Agnes mentioned her overprotective mom. “She was always afraid that something bad would happen. That I would climb a chair and fall off, or that I would get hit in the head in a sandbox. My mom molded me out of those fears. Everything seemed to be a trap. Any decision would take me weeks. I almost don’t remember my pregnancy; it was such an avalanche of fears. Now, when I wind myself up, I start to mother myself, and say to myself, ‘And what are you afraid of again, child?’ It helps. I turn my face to the Light. I know where it is. I charge my batteries with joy. And it works!” laughed Agnes.
Prescription for a good mood
A good mood regulates blood pressure and lowers the heart rate, which relaxes the body. It reduces the level of cortisol, the stress hormone, but it also activates lymphocytes that help fight infection and accelerates the production of new cells in the immune system.
Professor William Fry, a pioneer in psychological research on the effects of laughter on keeping the body in good mental and physical condition, introduced the concept of “preventive laughter” and advocated regular laughter.
As children, we smile up to 300 times a day, as adults, barely 17. You can certainly find reasons to smile. As my friend says, “If you don’t smile at life, don’t expect it to smile at you.”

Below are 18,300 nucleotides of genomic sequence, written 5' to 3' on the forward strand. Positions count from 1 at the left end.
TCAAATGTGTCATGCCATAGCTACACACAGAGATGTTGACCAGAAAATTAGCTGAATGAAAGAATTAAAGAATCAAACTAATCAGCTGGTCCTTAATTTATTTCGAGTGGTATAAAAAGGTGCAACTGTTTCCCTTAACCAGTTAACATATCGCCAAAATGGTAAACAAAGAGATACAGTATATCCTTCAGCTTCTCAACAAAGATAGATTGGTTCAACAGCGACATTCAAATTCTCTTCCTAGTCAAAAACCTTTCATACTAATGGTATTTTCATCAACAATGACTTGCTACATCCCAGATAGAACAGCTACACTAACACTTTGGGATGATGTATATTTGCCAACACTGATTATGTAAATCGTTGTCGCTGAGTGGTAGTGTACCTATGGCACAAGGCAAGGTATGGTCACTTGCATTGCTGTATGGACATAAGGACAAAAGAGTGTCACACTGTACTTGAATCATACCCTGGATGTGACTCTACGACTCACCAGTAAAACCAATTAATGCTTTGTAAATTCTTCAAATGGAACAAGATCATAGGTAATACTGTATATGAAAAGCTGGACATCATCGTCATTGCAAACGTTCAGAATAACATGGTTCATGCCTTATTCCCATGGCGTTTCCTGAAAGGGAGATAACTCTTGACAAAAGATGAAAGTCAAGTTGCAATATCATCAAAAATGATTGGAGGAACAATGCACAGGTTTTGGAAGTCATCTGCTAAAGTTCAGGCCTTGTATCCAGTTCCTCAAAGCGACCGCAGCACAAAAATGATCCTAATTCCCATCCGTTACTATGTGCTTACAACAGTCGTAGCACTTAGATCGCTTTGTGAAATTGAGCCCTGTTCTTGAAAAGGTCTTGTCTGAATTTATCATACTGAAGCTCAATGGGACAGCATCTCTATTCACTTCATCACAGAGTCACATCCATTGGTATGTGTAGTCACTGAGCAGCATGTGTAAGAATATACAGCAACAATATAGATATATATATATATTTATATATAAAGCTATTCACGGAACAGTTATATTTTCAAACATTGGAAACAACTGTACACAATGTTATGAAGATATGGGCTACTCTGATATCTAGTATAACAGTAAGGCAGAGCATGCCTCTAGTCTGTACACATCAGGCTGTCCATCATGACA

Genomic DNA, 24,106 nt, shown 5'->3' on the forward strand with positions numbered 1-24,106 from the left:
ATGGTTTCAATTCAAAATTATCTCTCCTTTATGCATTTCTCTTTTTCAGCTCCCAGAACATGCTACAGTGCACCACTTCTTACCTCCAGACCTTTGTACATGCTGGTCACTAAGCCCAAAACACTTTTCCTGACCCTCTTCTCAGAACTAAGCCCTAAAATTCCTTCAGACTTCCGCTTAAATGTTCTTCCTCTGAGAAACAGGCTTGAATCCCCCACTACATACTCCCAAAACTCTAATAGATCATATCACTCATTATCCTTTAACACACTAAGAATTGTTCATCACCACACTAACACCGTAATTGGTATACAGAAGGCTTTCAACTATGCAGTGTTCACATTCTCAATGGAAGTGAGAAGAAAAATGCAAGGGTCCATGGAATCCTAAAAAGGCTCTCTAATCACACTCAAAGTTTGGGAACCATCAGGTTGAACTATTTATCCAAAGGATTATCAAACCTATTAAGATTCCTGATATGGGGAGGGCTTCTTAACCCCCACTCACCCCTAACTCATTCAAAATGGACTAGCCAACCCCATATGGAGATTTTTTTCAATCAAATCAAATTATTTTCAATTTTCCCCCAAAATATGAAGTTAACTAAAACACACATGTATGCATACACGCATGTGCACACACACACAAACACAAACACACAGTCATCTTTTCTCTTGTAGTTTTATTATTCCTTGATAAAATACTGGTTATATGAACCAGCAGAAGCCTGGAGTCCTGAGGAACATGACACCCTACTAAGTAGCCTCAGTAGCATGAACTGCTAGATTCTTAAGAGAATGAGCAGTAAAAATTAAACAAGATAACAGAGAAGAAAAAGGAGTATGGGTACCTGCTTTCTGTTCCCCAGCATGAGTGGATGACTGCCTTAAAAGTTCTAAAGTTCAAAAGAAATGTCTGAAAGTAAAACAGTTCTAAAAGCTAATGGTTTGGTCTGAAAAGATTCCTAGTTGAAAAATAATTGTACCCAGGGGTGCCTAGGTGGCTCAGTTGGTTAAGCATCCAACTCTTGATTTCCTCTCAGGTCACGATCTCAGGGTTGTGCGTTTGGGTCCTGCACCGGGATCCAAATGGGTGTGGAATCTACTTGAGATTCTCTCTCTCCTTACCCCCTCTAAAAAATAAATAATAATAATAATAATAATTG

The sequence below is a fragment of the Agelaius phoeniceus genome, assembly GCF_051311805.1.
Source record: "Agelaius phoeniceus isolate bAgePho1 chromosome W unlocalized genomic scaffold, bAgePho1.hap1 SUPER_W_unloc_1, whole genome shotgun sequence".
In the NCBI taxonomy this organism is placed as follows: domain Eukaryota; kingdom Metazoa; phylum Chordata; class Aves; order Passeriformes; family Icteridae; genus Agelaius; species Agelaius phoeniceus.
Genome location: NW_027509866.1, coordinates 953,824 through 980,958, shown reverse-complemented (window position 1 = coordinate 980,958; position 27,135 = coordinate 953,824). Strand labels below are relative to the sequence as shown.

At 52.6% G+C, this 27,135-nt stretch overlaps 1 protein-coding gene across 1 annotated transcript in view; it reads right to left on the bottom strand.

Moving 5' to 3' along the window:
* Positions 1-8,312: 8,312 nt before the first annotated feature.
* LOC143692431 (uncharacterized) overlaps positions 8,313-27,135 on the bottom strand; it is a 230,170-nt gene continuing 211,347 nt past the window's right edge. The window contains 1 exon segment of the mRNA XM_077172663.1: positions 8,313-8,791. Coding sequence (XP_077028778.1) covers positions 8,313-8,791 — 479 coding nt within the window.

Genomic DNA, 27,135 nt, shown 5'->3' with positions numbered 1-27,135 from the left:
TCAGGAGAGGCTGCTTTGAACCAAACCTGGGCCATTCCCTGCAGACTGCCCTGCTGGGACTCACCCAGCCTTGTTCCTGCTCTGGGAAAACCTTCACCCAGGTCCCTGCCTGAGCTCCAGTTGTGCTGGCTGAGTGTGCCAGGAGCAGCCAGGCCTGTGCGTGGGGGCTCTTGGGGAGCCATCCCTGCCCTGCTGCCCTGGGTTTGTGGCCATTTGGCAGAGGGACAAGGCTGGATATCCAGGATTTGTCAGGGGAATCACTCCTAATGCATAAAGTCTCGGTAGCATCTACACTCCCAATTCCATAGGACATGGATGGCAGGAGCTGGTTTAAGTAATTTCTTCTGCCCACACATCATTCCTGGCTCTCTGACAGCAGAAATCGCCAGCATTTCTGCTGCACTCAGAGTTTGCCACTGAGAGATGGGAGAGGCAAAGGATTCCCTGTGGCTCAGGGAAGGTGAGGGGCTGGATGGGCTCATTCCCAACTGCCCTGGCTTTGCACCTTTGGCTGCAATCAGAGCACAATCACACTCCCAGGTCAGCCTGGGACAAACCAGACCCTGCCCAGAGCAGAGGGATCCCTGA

When you don’t feel like laughing
Create a file with your favorite memes. You might prefer detective stories, but don’t disregard comedies, preferably old black and white slapstick comedies to be watched with young kids, instead of rom coms. Maybe you don’t find it funny anymore when Laurel and Hardy throw cakes at each other, or when someone slips on a banana peel, but the kids will certainly laugh, and a kid’s laughter is contagious.
What we need in a family is collective joy, reasons to laugh.
A home is a shelter, but from time to time let it be a sitcom. Once I advised a friend whose sons only came out of their rooms for meals to make family meetings more attractive. It’s hard to expect teenagers to have a fun conversation at the table. I came up with “Game Saturdays,” weekly game sessions. The young people were not hip enough to play old school Chinese checkers or scrabble. It’s the old crowd that had to overcome their reluctance to computer games, and soon they were all pushing each other in front of the screen and became one team.
There is much talk about virtual games being addictive but let’s not be so serious all the time. Their moderate use helps to function in the real world. A game is not only cheerful entertainment; it creates a specific state of mind — it allows us to experiment with feelings in a healthy way. We take on the role of the characters; we simulate the feelings of fear, competition, loss, and all that without negative endocrinological reactions. We laugh and thus deal with our negative feelings. And there are bonuses on the team level — in this case, family. Mistakes, helpful tips, bursts of laughter, spontaneous reactions — that entire atmosphere of playing side by side revitalizes family ties.
When we can laugh together, it is easier to work through some not-so-funny problems.
Today is a new day. Don’t punish yourself by planning the future. Don’t dwell on the past. Enjoy every day. Give yourself a daily dose of joy, and then you won’t let your life pass you by.
This article was originally published in the Polish Edition of Aleteia.